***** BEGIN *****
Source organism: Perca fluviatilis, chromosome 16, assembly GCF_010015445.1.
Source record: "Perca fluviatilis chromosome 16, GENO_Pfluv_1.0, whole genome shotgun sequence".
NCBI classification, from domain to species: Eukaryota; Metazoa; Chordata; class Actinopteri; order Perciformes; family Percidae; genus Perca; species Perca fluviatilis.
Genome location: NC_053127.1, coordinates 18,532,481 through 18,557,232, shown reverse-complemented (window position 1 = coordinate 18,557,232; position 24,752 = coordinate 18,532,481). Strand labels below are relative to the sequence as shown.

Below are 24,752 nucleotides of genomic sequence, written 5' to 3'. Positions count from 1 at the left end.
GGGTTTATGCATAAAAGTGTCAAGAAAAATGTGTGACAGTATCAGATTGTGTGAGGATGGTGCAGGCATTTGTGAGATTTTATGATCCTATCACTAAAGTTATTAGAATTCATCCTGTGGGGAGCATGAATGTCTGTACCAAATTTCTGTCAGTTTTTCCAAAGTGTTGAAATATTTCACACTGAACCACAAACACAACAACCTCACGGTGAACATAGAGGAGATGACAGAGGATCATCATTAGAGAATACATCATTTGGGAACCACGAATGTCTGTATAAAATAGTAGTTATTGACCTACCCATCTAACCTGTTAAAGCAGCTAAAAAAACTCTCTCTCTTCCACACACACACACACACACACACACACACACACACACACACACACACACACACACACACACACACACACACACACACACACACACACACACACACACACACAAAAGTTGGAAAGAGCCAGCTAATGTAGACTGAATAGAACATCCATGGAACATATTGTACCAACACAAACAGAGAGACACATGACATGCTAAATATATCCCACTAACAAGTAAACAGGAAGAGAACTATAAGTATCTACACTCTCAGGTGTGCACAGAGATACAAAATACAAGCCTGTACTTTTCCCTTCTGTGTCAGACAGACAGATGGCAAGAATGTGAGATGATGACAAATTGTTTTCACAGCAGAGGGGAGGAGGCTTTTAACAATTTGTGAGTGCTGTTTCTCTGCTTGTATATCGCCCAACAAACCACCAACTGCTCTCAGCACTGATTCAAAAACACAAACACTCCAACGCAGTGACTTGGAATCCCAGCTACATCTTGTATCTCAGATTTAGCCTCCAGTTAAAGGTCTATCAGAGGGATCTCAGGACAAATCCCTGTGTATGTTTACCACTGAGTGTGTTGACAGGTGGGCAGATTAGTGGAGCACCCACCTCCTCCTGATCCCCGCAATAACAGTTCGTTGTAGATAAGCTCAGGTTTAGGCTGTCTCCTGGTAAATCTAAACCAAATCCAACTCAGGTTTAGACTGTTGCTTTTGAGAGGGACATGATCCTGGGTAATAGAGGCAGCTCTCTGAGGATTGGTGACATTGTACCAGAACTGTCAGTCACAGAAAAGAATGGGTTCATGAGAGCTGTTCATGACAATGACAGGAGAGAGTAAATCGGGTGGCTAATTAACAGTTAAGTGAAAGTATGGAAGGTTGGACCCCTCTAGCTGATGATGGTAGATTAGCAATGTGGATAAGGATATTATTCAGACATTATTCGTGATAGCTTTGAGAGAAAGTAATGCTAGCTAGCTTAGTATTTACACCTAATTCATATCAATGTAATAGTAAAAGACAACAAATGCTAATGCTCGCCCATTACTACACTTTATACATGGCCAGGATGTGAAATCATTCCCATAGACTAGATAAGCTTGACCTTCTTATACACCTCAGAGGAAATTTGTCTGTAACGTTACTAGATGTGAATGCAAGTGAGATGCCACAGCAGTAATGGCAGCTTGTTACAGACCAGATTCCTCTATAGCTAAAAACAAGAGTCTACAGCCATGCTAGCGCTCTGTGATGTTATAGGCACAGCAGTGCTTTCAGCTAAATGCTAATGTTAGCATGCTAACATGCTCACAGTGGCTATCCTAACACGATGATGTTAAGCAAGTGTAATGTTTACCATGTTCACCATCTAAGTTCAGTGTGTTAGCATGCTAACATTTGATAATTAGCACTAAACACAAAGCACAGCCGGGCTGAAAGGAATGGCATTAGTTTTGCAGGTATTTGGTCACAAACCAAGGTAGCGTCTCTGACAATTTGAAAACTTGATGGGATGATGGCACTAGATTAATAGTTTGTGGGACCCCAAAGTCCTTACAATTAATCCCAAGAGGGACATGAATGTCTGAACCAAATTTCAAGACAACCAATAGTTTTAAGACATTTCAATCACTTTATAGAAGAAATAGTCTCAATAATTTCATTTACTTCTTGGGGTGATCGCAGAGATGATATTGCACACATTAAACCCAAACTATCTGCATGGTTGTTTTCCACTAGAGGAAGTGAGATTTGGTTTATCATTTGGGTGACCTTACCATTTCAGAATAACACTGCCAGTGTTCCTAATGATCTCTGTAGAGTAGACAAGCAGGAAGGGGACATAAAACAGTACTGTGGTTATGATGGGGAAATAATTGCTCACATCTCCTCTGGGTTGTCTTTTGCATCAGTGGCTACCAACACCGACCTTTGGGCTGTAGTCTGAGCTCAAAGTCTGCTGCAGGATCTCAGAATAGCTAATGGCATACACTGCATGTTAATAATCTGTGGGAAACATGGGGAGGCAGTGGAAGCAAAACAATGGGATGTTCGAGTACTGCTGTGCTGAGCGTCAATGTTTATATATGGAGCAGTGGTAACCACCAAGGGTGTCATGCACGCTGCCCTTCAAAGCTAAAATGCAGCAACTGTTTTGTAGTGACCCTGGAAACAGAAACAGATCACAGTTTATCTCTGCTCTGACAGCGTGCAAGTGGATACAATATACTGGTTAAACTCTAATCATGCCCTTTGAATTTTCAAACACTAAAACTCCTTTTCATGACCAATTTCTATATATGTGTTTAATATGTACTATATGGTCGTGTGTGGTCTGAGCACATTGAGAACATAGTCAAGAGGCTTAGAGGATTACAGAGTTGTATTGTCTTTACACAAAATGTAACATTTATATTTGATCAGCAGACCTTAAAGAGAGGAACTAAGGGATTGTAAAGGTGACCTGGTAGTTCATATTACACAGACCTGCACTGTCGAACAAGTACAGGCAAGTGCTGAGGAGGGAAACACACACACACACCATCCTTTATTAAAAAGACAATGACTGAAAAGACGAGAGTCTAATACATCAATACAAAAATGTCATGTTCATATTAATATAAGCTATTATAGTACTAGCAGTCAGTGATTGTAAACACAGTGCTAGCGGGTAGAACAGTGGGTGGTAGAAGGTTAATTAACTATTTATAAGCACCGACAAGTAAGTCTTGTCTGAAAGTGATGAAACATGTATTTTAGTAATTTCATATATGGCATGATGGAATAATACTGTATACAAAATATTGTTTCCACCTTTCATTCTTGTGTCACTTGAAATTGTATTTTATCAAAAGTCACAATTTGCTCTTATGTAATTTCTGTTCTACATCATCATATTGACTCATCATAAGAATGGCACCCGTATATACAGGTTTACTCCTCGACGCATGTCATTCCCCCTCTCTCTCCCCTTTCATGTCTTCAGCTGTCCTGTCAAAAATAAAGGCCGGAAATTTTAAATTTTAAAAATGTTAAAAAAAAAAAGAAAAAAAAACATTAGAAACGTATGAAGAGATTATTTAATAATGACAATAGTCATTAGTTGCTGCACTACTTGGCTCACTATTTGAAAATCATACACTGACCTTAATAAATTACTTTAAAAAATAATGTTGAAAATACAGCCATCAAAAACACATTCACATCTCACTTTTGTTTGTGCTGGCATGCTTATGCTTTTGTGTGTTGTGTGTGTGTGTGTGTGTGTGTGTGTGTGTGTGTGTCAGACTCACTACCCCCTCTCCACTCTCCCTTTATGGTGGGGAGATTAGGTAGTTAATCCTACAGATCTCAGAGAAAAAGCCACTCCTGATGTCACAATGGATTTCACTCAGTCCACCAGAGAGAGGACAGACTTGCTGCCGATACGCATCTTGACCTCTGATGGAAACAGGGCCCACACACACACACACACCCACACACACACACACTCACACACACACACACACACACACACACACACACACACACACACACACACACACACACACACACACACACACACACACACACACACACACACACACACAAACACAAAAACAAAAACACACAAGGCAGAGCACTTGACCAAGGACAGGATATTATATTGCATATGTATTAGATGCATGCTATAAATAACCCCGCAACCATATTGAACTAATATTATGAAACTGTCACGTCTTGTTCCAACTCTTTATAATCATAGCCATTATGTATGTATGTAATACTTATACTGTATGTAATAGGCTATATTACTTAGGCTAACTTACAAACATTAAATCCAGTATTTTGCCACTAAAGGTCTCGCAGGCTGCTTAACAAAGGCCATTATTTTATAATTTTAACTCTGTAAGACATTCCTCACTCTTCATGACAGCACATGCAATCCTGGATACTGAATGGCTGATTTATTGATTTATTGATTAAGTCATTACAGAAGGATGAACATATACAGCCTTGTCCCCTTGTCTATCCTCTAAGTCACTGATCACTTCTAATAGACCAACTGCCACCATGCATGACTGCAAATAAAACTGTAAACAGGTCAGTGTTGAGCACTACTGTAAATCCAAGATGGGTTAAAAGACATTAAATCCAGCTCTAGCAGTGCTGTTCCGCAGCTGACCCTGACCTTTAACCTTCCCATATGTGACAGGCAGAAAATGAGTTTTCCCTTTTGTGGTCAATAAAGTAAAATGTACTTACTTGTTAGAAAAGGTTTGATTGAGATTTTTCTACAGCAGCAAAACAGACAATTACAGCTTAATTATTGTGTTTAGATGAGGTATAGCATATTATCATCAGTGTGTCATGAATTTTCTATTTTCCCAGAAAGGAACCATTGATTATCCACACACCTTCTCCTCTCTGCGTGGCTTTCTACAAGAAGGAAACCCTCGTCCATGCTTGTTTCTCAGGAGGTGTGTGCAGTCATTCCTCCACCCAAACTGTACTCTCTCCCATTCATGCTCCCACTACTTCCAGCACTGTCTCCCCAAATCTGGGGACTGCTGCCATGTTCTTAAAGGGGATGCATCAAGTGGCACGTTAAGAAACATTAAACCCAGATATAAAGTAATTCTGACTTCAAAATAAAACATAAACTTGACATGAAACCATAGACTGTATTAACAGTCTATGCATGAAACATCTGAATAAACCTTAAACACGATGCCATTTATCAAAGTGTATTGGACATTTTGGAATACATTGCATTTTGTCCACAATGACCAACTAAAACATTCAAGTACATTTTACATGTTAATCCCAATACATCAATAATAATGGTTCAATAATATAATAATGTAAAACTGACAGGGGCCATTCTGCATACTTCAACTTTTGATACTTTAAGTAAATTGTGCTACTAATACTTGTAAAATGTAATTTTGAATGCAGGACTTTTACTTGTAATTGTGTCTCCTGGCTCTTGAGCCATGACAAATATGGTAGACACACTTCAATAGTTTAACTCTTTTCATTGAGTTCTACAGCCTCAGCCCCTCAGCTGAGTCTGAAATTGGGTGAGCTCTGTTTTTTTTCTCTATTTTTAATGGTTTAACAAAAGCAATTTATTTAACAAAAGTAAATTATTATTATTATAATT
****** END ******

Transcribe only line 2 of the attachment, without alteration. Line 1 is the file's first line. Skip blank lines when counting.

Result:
Source record: "Perca fluviatilis chromosome 16, GENO_Pfluv_1.0, whole genome shotgun sequence".